Topics is built on a 2-tier architecture, allowing it to fan-out 1000x faster and better than managing connections yourself. The two tiers are the routing layer and storage layer. 

Topics is built on a 2-tier architecture, allowing it to fan-out 1000x faster and better than managing connections yourself. The two tiers are the routing layer and storage layer

Routing Layer

Tier 1 is the routing layer. This layer has a full topographical map of the Momento ecosystem in memory. It's responsible for fielding requests from the SDKs, managing connections to subscribers, and calculating which tier 2 node holds the topic messages (more on this in a minute). 

This layer is an autoscaled fleet of high throughput EC2 instances. The Topics service uses a round robin load balancing pattern to manage incoming subscriptions. When capacity nears a specific threshold, the Control Plane (the brains behind Momento), will warm up another instance, pass the ecosystem topography to it, then add it into the mix. 

Storage Layer

Tier 2 is the storage layer. When events are published to a topic, they will land here and be distributed out to connected routing layer nodes. 

The neat part of the architecture is in this layer. The storage node only communicates with routing layer nodes, and the routing layer nodes communicate with subscribers. When a new subscription is added, the designated routing node will calculate which storage node owns the topic and establish a long-lived gRPC connection with it. 

This is the exact same pattern the router is doing with end user subscriptions. So the Momento servers are subscribing with other Momento servers and reusing connections whenever possible. Let's look at an example.

service architecture showing routing layer and storage layer with container and data partition

In our example above, we have 3 routing nodes and 2 storage nodes. We have 5 end users all subscribing to the "Dallas - TX - Hail storm" topic in the "weather-alerts" cache. Through a deterministic hash, it's determined that topic messages will live on Storage-A

As the connections come in, the requests are being evenly distributed across Router-A, Router-B, and Router-C. On our fourth subscriber, Router-A determines it needs to connect to Storage-A but knows it already has a connection open with it, so the connection is reused!

The same thing occurs for subscriber #5 - it reuses the existing connection it has with the storage node. When a message is published to a topic, the storage node will broadcast it to its open connections, then the routing nodes will do the same and broadcast to their open connections to subscribers. 

This allows for fewer connections and a highly scalable fan-out pattern, resulting in blazingly fast message distribution and an elastically scalable experience for developers. 

Determining topic location

In the initial conversations before building the Topics service, it was agreed upon that developers would never have to create topic resources before using them. The team felt it took away from the developer experience and was an unnecessary part of event messaging. The goal of the service was to take on as much of the undifferentiated heavy lifting as possible, leaving application developers with one focus - solving business problems. 

So instead of creating topic resources and assigning them a storage location on a server, the team opted to use a rendezvous hash using the subscriber's account id, cache name, and topic name to dynamically and definitively point to a storage node.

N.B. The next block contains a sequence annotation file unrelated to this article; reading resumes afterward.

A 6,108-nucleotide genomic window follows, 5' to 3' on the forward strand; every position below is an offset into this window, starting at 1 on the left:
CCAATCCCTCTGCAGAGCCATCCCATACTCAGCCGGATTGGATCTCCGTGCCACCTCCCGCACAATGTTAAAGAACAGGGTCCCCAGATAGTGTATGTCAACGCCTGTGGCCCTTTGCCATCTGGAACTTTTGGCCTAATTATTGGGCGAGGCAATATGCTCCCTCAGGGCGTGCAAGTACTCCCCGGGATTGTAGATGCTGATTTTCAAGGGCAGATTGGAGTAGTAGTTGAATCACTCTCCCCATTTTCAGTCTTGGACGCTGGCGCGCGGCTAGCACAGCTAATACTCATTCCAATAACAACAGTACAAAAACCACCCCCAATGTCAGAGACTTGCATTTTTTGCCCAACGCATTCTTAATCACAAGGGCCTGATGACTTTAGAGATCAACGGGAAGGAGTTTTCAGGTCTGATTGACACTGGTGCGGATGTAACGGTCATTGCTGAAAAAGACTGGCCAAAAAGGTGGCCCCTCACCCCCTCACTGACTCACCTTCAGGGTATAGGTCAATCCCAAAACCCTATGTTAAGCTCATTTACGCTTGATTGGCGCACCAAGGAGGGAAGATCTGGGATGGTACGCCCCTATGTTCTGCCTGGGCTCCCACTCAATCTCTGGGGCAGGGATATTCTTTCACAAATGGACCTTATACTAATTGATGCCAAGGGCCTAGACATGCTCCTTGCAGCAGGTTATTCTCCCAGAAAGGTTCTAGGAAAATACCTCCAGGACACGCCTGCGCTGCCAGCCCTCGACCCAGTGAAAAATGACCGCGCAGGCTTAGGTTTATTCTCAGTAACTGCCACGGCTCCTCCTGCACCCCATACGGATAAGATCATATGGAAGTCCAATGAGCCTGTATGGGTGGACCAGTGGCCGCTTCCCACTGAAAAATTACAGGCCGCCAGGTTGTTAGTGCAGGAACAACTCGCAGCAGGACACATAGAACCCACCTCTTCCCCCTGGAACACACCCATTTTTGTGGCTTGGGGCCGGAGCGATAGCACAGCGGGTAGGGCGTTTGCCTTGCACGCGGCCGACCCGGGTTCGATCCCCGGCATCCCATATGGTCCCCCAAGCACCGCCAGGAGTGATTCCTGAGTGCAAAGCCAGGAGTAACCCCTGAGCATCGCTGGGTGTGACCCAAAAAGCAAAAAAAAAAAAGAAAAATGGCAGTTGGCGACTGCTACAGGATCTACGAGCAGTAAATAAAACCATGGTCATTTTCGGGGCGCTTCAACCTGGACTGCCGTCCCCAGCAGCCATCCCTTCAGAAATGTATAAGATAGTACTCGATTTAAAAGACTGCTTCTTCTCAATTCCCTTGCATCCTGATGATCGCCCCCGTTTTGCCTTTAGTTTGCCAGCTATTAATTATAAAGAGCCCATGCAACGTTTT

This means as routing nodes are shuffled in and out of the load balancer, they don't need to maintain state of which topics exist and where they live, they can calculate the location in microseconds and route appropriately, leaving the service more dynamic and resilient as a result. 

Summary

Topics runs on the same hardware as our caching service. It's been intentionally designed to be low latency, highly scalable, and ready at a moment's notice.

Using the 2 tier architecture allows us to fan-out subscriptions and provide you with low latency message delivery, no matter how many subscribers you have. This type of architecture is what differentiates Momento Topics from other events messaging services. Many other services have the capability to run this way, but most of them don't manage it for you. 

Momento does. This means you can sleep at night knowing you won't receive a call at 3am stating your messages aren't being delivered. That's on us. 

Remember that subscriptions are gRPC connections, they are like phone calls. A phone call is stateful, meaning both you and the person you're calling have to be on the line for it to work. This means trying to subscribe in a serverless function like Lambda or a Cloudflare worker won't work. When function execution is over, your code is put on pause. This means your phone call will be put on hold and eventually disconnect. Use it in stateful environments like a browser, container, or server. 

That said, you can publish from anywhere. Publishing data does not set up a connection, so feel free to use it in all your functions. 

We want you to be successful with Topics. Let us know if you have any questions, comments, or concerns. We believe in open architecture, so if you want to dig in a little more in something, reach out! We are happy to share how it works. 

You can reach the team directly through the website. We look forward to hearing from you and seeing what you build!

Happy coding!

Allen Helton
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Allen Helton
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,
by
Allen Helton
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Author
Allen Helton

Allen is an Ecosystem Engineer at Momento. He comes from over a decade of experience working in the public sector tech industry where he played a key role in advancing the adoption of modern technology in the space. Allen drives API-first development and pushes for best-in-class developer experience for customers. When he's not talking about serverless, you can find Allen tending to his homestead. Between feeding the chickens, working in the garden, or building fences, Allen is always outside learning something new and teaching his kids some lessons along the way.